LONDON, – Microsoft, the U.S. software giant, installed free computers and Internet access to two dozen households in London on Thursday as part of a global marketing push for its Internet software.
Microsoft, which last August launched its Internet service provider the Microsoft Network, known as MSN, connected 23 homes along one street in London’s Islington neighbourhood to create what it called “MSN Street.”
Microsoft claims it is the first time anyone has linked an entire street to the Internet. The brainchild of Microsoft Network’s UK marketing staff, MSN Street is billed as the transformation of “…one conventional north London street into a virtual community of the future.”
“We think it’s the first attempt to dump the Internet into the laps of a real live comunity,” Andrew Baiden, a Microsoft spokesman said at a briefing for MSN Street participants.
Bill Gates, chief executive of Microsoft, said in his book “The Road Ahead” he was sceptical about the importance of the Internet until a couple of years ago, but now felt Microsoft’s future lay in its ability to harness the World Wide Web.
The 23 participating households in London — out of 70 total on the street — are linked to the Internet via personal computers supplied at no cost by Microsoft and free subscriptions to the Microsoft Network.
Microsoft spokesmen asked journalists not to identify the name of the street in London, in order to protect residents’ privacy.
The software company created an “electronic bulletin board” and a “chat room” for the 23 households — part of efforts to demonstrate the Internet links people from far-flung corners of the globe and can also strengthen local community ties.
The market research project will last six months. Participants will keep logs of their Internet usage.
“Journalists would ask us, What are people using the Internet for?” Taylor Collyer, marketing director for the Microsoft Network in the UK. “We thought that’s probably a good thing to know.”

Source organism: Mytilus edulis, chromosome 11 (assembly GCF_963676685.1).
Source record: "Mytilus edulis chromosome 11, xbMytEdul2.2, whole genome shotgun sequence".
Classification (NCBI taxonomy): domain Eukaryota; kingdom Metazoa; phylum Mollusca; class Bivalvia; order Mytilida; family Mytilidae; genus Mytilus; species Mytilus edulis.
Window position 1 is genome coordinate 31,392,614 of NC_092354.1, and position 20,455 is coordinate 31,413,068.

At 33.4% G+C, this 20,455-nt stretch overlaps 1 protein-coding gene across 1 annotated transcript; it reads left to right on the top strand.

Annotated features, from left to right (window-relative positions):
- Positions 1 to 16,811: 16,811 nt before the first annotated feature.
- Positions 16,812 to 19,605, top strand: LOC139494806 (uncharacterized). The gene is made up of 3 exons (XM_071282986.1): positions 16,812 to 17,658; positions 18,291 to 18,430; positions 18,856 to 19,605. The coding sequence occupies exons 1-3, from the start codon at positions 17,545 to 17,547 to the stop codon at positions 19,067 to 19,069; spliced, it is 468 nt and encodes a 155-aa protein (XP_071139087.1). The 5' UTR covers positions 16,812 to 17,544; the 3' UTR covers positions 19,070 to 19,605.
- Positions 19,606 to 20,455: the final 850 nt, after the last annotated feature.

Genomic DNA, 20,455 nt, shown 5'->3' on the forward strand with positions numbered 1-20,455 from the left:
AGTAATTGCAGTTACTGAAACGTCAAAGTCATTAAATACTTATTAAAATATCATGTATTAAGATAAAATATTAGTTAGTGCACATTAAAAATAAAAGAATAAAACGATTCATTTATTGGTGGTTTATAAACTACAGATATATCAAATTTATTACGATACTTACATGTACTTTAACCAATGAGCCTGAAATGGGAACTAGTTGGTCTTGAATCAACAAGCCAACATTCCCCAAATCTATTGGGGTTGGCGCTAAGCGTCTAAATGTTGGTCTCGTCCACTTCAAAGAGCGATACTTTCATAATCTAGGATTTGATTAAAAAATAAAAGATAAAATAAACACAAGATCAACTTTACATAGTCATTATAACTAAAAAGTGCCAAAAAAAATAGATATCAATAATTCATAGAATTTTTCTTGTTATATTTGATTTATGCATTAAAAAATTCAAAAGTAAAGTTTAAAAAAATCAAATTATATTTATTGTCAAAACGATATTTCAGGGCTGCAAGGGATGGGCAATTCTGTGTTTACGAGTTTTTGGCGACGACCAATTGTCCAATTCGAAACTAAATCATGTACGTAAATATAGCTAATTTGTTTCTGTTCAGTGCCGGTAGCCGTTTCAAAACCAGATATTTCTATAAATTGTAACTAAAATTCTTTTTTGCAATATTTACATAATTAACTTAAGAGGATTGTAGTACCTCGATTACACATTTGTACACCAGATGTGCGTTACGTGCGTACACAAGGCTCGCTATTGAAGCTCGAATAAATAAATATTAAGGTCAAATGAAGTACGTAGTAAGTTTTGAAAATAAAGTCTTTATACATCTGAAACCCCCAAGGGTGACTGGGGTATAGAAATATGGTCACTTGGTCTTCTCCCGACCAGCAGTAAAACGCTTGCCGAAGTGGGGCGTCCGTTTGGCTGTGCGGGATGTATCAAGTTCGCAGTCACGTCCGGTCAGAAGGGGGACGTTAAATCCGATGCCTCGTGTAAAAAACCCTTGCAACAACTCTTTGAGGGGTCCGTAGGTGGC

Microsoft also wanted to find out if the Internet could be used to bring a community together.
Of the 23 adults who volunteered to participate in MSN Street, most were familiar with computers but few had Internet experience. Those who did were not necessarily impressed with what they saw.
“That was the problem that impacted on me,” said a barrister named Simon. “I actually got quite bored watching.”
But other MSN Street participants said they had keenly wanted Internet access.
Charlotte, a publisher who works from home, said she had been using the Internet at friends’ houses and was planning on getting her own connection.
“It will be great to use email (electronic mail),” said a journalist named Tom. “As far as the Internet is concerned people tell me there’s a hell of a lot on it, but I don’t know what I’ll use.”
Few of the 23 households knew one another before taking part in the MSN Street experiment. The question remains, can MSN Street create a community?
“My initial reaction was quite cynical,” said Charlotte. “I don’t need a computer to borrow a cup of sugar from my neighbors.” But she said she has warmed to the project’s community features.
Tom, the journalist, said he thought the project might create a community, but he wondered if that could happen had Microsoft not first introduced Street participants to each other. “The chat box, I can’t think that would be very useful. I can’t imagine there’d be four or five people at home at 9 o’clock wanting to talk.”
Microsoft launched its Internet service last August, having finally decided that the Internet was important to its core business.
The Microsoft Network has two million subscribers worldwide, including 110,000 in Britain, and is the world’s third-largest Internet service provider.